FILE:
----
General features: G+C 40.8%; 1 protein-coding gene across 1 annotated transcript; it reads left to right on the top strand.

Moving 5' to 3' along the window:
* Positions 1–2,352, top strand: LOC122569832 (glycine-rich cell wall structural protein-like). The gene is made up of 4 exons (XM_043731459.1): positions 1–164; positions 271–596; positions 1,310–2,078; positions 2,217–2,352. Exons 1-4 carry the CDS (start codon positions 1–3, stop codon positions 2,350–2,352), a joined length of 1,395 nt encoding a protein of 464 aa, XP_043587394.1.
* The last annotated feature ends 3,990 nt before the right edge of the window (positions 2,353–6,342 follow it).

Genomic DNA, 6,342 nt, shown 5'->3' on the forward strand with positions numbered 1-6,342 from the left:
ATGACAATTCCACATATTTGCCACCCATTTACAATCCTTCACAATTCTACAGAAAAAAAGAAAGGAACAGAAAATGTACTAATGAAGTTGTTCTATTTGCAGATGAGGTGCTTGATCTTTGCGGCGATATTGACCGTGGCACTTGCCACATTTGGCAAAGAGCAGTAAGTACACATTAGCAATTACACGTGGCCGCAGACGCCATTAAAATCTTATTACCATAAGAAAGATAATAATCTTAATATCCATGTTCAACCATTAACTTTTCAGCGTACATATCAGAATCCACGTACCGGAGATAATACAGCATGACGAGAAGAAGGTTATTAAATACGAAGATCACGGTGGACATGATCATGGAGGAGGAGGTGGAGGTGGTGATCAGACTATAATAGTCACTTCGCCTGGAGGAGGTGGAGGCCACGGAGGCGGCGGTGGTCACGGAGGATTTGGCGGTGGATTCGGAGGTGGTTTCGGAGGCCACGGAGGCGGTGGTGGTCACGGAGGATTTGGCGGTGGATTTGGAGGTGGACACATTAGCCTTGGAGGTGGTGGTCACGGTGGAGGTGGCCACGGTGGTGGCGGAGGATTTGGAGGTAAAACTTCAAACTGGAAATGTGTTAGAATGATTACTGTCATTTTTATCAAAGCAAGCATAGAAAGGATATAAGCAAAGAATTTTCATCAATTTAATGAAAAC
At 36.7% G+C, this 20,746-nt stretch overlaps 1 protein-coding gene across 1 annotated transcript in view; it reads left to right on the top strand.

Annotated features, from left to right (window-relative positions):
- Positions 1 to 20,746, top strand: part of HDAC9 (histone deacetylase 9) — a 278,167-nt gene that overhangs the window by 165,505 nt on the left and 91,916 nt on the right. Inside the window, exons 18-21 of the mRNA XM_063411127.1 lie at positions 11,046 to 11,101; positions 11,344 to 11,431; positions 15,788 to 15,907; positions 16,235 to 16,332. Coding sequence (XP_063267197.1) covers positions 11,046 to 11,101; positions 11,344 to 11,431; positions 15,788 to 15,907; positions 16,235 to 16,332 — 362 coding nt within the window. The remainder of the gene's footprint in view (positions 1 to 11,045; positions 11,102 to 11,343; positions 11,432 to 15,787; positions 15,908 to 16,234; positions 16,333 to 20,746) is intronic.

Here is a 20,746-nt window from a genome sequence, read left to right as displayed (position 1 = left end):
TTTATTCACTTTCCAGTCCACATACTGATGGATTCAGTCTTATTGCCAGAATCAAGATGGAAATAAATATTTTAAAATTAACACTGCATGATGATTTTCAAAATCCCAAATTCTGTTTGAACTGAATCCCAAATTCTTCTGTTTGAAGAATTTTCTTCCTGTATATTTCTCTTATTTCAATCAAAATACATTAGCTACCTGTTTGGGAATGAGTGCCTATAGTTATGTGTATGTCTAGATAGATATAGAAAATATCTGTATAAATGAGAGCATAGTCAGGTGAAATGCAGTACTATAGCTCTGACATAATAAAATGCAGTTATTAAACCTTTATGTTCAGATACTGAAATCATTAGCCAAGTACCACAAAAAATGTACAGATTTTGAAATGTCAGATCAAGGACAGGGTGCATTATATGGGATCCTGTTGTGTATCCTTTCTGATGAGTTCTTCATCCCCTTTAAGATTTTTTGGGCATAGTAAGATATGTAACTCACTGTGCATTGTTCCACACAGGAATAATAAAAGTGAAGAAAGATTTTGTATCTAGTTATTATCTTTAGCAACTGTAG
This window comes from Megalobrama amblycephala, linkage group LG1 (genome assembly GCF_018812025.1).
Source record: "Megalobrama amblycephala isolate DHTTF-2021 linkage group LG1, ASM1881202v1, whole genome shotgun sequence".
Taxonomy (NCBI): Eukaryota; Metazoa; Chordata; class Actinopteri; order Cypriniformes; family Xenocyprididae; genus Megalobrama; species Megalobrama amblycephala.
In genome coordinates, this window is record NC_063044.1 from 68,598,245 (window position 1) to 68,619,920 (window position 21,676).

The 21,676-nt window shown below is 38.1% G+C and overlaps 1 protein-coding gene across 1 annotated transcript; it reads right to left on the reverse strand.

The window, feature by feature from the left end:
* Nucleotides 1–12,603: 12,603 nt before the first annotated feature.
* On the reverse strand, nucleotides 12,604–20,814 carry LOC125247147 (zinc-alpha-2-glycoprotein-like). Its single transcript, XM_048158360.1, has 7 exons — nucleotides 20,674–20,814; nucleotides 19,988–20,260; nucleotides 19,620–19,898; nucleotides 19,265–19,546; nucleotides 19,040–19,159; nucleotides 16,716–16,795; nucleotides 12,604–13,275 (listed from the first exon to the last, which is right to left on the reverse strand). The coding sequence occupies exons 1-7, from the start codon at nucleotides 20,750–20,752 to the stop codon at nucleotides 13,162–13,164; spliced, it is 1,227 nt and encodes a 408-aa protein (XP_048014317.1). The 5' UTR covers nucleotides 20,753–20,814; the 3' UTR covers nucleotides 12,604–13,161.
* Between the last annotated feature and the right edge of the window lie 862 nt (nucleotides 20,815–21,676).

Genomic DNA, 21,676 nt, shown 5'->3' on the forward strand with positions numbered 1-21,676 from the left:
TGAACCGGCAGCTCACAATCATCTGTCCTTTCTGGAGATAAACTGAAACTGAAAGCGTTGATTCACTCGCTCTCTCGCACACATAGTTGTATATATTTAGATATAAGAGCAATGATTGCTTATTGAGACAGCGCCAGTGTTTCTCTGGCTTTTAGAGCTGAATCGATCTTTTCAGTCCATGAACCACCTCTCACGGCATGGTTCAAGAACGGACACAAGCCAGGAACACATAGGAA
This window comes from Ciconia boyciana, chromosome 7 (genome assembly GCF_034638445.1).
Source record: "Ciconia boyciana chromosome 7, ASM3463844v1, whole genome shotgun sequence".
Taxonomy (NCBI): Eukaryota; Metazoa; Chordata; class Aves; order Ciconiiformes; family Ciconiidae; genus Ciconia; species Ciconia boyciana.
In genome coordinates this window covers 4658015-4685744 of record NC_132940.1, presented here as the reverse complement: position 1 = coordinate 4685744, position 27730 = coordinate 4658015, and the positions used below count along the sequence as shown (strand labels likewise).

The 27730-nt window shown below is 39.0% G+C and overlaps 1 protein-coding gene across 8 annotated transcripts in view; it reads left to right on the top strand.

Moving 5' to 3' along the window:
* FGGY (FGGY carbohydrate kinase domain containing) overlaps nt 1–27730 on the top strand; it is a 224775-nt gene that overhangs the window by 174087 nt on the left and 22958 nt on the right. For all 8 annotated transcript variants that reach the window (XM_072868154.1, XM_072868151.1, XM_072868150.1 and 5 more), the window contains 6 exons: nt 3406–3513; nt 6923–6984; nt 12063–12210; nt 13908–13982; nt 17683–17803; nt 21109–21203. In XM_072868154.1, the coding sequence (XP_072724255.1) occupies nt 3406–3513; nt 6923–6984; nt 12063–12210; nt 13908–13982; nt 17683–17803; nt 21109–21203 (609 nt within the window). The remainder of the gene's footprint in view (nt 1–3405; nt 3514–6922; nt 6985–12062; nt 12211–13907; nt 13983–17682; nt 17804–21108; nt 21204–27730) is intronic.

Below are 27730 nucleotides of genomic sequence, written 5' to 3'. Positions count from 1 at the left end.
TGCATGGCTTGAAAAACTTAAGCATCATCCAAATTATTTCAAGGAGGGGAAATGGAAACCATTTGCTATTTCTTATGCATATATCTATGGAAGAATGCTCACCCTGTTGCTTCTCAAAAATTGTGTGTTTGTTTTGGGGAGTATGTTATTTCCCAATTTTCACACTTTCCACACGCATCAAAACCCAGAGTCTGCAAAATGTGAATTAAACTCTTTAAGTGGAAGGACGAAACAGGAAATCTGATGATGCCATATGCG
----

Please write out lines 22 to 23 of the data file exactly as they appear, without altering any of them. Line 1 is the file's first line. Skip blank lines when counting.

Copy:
TGAACCGGCAGCTCACAATCATCTGTCCTTTCTGGAGATAAACTGAAACTGAAAGCGTTGATTCACTCGCTCTCTCGCACACATAGTTGTATATATTTAGATATAAGAGCAATGATTGCTTATTGAGACAGCGCCAGTGTTTCTCTGGCTTTTAGAGCTGAATCGATCTTTTCAGTCCATGAACCACCTCTCACGGCATGGTTCAAGAACGGACACAAGCCAGGAACACATAGGAA
This window comes from Ciconia boyciana, chromosome 7 (genome assembly GCF_034638445.1).